Opinion

Reaganism is dead. Blood-and-soil nationalism lives.

Movement conservatism died with the Soviet Union

In the most important passage of his inaugural address, President Trump all but declared himself liberated from the Republican Party of Ronald Reagan:

We assembled here today are issuing a new decree to be heard in every city, in every foreign capital, and in every hall of power. From this day forward, a new vision will govern our land. From this day forward, it's going to be only America first, America first. [President Trump]

You might not be conversant with the history of the slogan "America first" and all its anti-Semitic, isolationist baggage. Maybe it sounds perfectly innocent to you. Maybe it has the ring of commonsense: Like, why wouldn't a president put "America first"? But the professional conservative class in Washington and New York knows it represents their repudiation.

However, it gives Trump too much credit to say he triumphed over the party of Reagan. Trump merely scavenged around its carcass. It's time we recognize that the party of Reagan was already dead — and that it died along with the threat of Soviet communism.

In Mitt Romney's famous stage prop, Reaganite conservatism was a "three-legged stool" consisting of proponents of free markets and free trade, social conservatives, and national-defense hawks. But Romney was speaking of a domestic electoral coalition. Reaganism was more than that; it was a worldview, in the truest sense of the word. Its broadest ideals were also shared by anti-communist Democrats like historian Arthur Schlesinger Jr. and Sen. Henry "Scoop" Jackson. Universal human rights, limited government, open trade, free elections, multiparty democracy — it was considered in our national interest to defend these values as strongly (and prudently) as possible.

Looking back, it might seem like a minor miracle that the maintenance of an American-led liberal-democratic order once commanded mass political appeal. But it was no miracle. In fact, the essential, not-so-secret ingredient of that appeal was the mere existence of the Soviet Union.

Dominic Tierney writes in the journal National Interest of the solidarity-inducing power of a foreign enemy:

The role of foreign peril in cultivating a sense of national identity may be especially important in the United States. American self-identity is not based on an ancient shared heritage, but rather on a set of political ideals: the creed of individual rights and democracy. This is a fragile basis for unity in a continent-sized country populated by huddled masses from all over the world. The existence of the other may be essential to shore up American identity and reinforce a sense of political exceptionalism. [National Interest]

Indeed, the existential challenge of Soviet communism imbued every aspect of Reaganite conservatism, not just foreign policy.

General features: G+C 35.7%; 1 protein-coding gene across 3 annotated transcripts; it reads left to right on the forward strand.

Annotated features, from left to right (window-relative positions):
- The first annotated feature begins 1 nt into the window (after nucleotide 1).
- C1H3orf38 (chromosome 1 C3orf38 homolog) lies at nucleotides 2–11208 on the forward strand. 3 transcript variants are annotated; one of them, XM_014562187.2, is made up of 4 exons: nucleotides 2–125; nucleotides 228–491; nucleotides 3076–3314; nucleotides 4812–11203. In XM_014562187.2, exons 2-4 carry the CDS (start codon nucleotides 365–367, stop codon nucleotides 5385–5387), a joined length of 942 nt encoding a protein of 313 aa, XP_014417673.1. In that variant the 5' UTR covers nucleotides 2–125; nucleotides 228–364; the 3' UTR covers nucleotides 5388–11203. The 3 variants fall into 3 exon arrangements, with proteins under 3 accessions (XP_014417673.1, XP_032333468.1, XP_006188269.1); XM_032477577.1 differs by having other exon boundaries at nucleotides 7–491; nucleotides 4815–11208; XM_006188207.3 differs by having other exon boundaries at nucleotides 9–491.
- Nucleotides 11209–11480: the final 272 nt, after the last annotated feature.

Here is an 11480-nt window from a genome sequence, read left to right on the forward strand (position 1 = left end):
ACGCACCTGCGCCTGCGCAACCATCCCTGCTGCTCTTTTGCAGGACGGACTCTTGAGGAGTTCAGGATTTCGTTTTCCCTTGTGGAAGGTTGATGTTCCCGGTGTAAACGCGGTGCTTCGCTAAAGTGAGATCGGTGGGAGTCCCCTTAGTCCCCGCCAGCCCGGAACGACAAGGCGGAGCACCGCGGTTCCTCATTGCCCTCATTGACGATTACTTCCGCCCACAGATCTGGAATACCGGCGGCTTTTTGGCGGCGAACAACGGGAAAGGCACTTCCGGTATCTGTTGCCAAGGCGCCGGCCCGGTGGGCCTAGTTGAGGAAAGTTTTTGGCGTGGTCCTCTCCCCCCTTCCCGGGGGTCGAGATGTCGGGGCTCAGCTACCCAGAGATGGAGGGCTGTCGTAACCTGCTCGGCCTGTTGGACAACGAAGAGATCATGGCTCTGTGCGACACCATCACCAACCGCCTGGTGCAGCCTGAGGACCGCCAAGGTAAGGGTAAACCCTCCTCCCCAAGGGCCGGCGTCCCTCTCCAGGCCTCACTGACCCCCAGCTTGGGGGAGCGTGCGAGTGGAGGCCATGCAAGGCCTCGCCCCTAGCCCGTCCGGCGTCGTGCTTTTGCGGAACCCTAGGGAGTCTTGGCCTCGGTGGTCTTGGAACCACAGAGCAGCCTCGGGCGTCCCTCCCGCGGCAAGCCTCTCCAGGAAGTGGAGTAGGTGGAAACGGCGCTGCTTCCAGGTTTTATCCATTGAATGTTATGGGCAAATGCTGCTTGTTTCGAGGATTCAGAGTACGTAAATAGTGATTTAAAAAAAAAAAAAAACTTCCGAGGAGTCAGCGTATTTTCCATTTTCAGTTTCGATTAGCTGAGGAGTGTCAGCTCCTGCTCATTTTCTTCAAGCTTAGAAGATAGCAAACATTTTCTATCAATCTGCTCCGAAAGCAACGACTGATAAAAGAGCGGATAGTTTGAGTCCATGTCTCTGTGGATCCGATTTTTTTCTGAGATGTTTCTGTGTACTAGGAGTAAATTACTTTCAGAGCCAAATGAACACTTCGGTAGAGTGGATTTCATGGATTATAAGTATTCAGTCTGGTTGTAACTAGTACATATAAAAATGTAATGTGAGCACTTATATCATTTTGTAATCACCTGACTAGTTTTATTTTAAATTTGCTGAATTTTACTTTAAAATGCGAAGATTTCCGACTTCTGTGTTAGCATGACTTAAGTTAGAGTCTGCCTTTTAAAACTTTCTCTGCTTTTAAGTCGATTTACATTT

Against the backdrop of revolutionary socialism, capitalism is as American as apple pie. Without it, even a Reaganite like Vice President Mike Pence begins to gaze at the bottom line rather than his navel ("The free market has been sorting it out and America's been losing," the vice president recently said).

Against the backdrop of an expansionary Soviet empire, middle America will doggedly support a bloody, decade-long civil war in Indochina. Without it, it is instinctively suspect of foreign intervention and intolerant of protracted conflict.

Against the backdrop of Soviet involvement in Asia, Africa, and Latin America, immigrants are would-be entrepreneurs fleeing dictatorships and banana republics. Without it, they are merely … immigrants.

Against the backdrop of official atheism, Russians are a godless menace. Without it, they are white Christians.

It makes perfect sense, then, that the last adherents of Reaganism tried to sell the war on terror as akin to the struggle against communism: They needed fresh glue to hold together the old coalition.

Pat Buchanan, the intellectual architect of Trump's triumph, saw the "breakup of the conservative-Republican coalition" long before anyone in the party had accepted this fate. In his 1998 book The Great Betrayal, Buchanan wrote (foreshadowing Trump) that "while the Soviet Union had paid the ultimate price of imperial overstretch, America had also paid an immense price. We had sacrificed our national interests in the cause of allied solidarity, while Western Europe and Japan had made no comparable contributions and had prospered mightily at our expense."

It's tempting to conclude that Trump-Buchananism represents a recrudescence of the "Old Right" or "paleconservatism." But the trad-conservatism of Sen. Robert Taft and Clarence Manion was inveterately hostile to trade-unionism and the New Deal. President Trump, at least superficially, is union-friendly and has promised to protect the New Deal bulwarks Social Security and Medicare. (It remains to be seen, of course, how he actually governs.) And judging from his assurance that he will "bomb the sh-t out of ISIS” and his purported curiosity about using nuclear weapons, the indications are that Trump is a unilateralist hawk rather than an isolationist or neoconservative.

Americans of both the center-left and center-right must seek a new paradigm in which to promote pluralism and small-"l" liberal economics. Because President Trump has revealed that absent the specter of a collectivist-expansionist foreign enemy, they are cold porridge.

Reaganism is dead. Blood-and-soil nationalism lives. In this, alas, America has proven all-too-unexceptional.

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